After a while, however, maybe it was me not quite escaping the subjective condition of the day-job, or maybe it was just the objective fact of the nature of newspaper headlines, I noticed the poems, like the headlines they were based on, became pretty much another repetitive howl of anger and resentment and misery; and if you think the poems in the booklet are generally somewhat on the bleak side, I have to say that I tried to make as balanced a selection as I could manage. You should see – or perhaps best not – some of the pointless bile and despair I left festering in the Moleskins.

Gradually, I gave up trying to turn the daily catalogue of sorrows that make up local paper headlines into poetry. I tried to play with words a little more for their own sake, and tried writing with a regular rhyme scheme. Even so, I felt that this particular bus ride was coming to a dead end, that again I was exhausting possibilities.

And then, by accident, I started running a folk club again. and things changed, ever so slightly but significantly, for the better.

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NOTES ON SOME OF THE POEMS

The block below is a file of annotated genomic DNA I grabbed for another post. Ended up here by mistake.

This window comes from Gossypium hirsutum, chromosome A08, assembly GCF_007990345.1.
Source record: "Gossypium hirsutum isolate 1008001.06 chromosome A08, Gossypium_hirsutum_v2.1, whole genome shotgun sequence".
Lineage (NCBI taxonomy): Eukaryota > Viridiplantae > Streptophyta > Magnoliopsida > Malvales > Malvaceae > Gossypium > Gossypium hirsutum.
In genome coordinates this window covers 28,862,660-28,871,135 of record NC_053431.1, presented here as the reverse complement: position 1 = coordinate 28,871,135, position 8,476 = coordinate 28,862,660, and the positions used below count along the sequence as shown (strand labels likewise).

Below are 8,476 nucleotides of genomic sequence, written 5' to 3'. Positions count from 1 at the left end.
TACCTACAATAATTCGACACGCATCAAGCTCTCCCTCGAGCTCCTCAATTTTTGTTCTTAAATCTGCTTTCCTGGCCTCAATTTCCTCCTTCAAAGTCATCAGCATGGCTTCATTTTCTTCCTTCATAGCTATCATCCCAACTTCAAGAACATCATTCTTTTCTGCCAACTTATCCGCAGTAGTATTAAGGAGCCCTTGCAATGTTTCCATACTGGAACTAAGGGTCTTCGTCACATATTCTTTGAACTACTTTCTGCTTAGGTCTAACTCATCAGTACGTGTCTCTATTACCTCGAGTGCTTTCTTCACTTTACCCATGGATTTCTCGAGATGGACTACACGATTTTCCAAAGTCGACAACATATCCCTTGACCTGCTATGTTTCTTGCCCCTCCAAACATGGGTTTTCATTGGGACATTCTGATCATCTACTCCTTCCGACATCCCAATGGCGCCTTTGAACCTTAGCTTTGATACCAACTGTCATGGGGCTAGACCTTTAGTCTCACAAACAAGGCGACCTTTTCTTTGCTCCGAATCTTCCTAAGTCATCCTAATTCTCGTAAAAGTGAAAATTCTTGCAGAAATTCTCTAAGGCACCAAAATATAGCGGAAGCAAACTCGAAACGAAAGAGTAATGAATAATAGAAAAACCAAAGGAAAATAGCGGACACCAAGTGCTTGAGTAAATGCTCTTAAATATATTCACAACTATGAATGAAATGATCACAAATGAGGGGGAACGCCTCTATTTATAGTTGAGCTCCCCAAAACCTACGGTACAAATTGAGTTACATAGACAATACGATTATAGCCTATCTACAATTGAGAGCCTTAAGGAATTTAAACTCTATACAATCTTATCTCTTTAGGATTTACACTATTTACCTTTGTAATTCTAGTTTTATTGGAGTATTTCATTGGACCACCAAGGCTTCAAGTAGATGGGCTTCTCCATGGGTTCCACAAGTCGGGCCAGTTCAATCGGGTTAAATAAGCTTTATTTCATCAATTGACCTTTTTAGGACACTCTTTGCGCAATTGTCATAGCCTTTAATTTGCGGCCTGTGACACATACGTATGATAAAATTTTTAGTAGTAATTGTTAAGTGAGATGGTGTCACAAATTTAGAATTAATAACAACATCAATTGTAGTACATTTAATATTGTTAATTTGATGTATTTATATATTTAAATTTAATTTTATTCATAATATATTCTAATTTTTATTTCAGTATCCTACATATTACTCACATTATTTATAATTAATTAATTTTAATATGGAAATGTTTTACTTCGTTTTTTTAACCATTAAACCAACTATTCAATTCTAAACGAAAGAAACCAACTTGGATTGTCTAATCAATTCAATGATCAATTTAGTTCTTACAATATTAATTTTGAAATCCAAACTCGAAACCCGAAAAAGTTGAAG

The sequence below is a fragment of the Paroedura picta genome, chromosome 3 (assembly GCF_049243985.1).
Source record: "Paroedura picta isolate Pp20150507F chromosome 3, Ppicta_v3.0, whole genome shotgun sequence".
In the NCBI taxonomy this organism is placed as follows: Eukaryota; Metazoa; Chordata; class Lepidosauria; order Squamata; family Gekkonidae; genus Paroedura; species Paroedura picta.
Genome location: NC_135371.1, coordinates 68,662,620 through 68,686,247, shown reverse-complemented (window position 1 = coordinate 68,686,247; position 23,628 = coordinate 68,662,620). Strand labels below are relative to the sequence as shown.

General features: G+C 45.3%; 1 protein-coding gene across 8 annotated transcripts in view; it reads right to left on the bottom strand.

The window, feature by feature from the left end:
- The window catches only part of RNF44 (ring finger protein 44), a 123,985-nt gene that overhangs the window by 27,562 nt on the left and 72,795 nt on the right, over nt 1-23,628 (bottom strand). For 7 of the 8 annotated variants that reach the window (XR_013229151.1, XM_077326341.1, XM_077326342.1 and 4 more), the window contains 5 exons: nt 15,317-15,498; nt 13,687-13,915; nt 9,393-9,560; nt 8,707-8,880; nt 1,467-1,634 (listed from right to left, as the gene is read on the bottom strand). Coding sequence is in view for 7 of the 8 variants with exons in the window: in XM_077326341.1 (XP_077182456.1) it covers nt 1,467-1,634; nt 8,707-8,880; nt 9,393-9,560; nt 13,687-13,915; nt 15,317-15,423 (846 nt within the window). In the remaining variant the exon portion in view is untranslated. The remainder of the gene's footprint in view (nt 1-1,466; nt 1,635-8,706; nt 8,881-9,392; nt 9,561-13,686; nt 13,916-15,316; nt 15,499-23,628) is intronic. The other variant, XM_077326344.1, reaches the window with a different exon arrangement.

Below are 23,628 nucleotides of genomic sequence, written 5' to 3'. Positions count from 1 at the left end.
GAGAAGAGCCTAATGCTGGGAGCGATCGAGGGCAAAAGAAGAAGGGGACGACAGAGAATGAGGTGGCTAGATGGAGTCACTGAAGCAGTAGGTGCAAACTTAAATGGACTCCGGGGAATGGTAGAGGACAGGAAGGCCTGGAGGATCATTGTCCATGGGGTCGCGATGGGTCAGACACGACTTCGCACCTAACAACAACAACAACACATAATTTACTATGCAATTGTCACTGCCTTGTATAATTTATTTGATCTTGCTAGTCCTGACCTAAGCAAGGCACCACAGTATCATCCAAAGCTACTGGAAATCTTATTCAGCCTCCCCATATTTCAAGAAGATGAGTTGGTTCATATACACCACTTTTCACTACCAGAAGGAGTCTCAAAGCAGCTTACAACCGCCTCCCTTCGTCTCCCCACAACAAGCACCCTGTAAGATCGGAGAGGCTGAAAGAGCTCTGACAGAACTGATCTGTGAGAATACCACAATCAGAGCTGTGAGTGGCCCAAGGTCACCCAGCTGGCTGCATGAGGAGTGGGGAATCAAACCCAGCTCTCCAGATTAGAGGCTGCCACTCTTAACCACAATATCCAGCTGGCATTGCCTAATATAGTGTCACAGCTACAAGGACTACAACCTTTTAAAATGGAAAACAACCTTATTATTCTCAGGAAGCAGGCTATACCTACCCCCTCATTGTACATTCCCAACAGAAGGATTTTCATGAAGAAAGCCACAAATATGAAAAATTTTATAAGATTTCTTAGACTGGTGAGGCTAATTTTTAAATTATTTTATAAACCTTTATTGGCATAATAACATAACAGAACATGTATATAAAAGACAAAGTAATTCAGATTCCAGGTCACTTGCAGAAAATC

I think these should be kept to a minimum, except to say that, looking at the notebooks again, I now find that I started writing on 20/2/08, and it took ten pages of verbiage before - the following day - I managed the first usable poem “Happy as Sparrows” that starts the booklet.

Also, unsurprisingly, “Rats in the Kitchen” is incorrectly dated, that was written in response to a headline in the Argus on 28/2/08 not 09 (that’s why I am reluctant to attempt another song book - it takes forever hunting down the errors and mistakes and typos).

“On Top of the World” gets its title from that great blues song of the same name by the wonderful Mississippi Sheiks, plus - bizarrely – a bit of John Masefield’s “Cargoes” creeps in, I have no idea why except I can still remember it from when I read it in Primary School.

“In Flanders Fields” was actually a song, and owes much of its shape to Annie in Ieper, in whose safe house I was staying in February 2009 when I wrote it. I played it on that little half-term tour of Belgium, and it was that month’s song for the folk club - except I never recorded it, and now can’t remember how the melody went.

Although the last poem in the booklet was written in November 09, and it ends the collection nicely, the last poem written was “Outside St Faith’s” on 24/4/10. Again, it makes a pretty good penultimate statement I think.